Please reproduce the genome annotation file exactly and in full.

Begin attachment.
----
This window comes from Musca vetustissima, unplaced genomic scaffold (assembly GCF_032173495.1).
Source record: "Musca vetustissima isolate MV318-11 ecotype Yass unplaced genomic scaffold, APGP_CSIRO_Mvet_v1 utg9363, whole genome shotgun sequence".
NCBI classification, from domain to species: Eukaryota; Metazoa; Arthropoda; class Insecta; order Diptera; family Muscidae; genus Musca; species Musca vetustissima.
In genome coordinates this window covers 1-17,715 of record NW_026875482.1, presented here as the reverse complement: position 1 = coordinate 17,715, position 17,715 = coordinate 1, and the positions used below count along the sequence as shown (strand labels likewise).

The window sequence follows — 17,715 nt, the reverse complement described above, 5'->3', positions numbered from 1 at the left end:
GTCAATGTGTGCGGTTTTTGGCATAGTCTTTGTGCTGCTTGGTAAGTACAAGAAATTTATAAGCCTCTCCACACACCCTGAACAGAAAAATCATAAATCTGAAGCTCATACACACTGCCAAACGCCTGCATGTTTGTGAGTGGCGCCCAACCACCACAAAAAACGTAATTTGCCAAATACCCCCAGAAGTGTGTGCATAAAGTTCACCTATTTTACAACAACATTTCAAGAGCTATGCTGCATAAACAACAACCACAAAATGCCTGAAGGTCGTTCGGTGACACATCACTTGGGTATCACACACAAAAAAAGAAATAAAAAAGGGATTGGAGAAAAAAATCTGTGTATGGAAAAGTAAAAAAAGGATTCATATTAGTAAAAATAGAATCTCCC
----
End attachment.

This window comes from Musca vetustissima, unplaced genomic scaffold (assembly GCF_032173495.1).
Source record: "Musca vetustissima isolate MV318-11 ecotype Yass unplaced genomic scaffold, APGP_CSIRO_Mvet_v1 utg9363, whole genome shotgun sequence".
NCBI classification, from domain to species: Eukaryota; Metazoa; Arthropoda; class Insecta; order Diptera; family Muscidae; genus Musca; species Musca vetustissima.
In genome coordinates this window covers 1-17,715 of record NW_026875482.1, presented here as the reverse complement: position 1 = coordinate 17,715, position 17,715 = coordinate 1, and the positions used below count along the sequence as shown (strand labels likewise).

The window sequence follows — 17,715 nt, the reverse complement described above, 5'->3', positions numbered from 1 at the left end:
GTCAATGTGTGCGGTTTTTGGCATAGTCTTTGTGCTGCTTGGTAAGTACAAGAAATTTATAAGCCTCTCCACACACCCTGAACAGAAAAATCATAAATCTGAAGCTCATACACACTGCCAAACGCCTGCATGTTTGTGAGTGGCGCCCAACCACCACAAAAAACGTAATTTGCCAAATACCCCCAGAAGTGTGTGCATAAAGTTCACCTATTTTACAACAACATTTCAAGAGCTATGCTGCATAAACAACAACCACAAAATGCCTGAAGGTCGTTCGGTGACACATCACTTGGGTATCACACACAAAAAAAGAAATAAAAAAGGGATTGGAGAAAAAAATCTGTGTATGGAAAAGTAAAAAAAGGATTCATATTAGTAAAAATAGAATCTCCC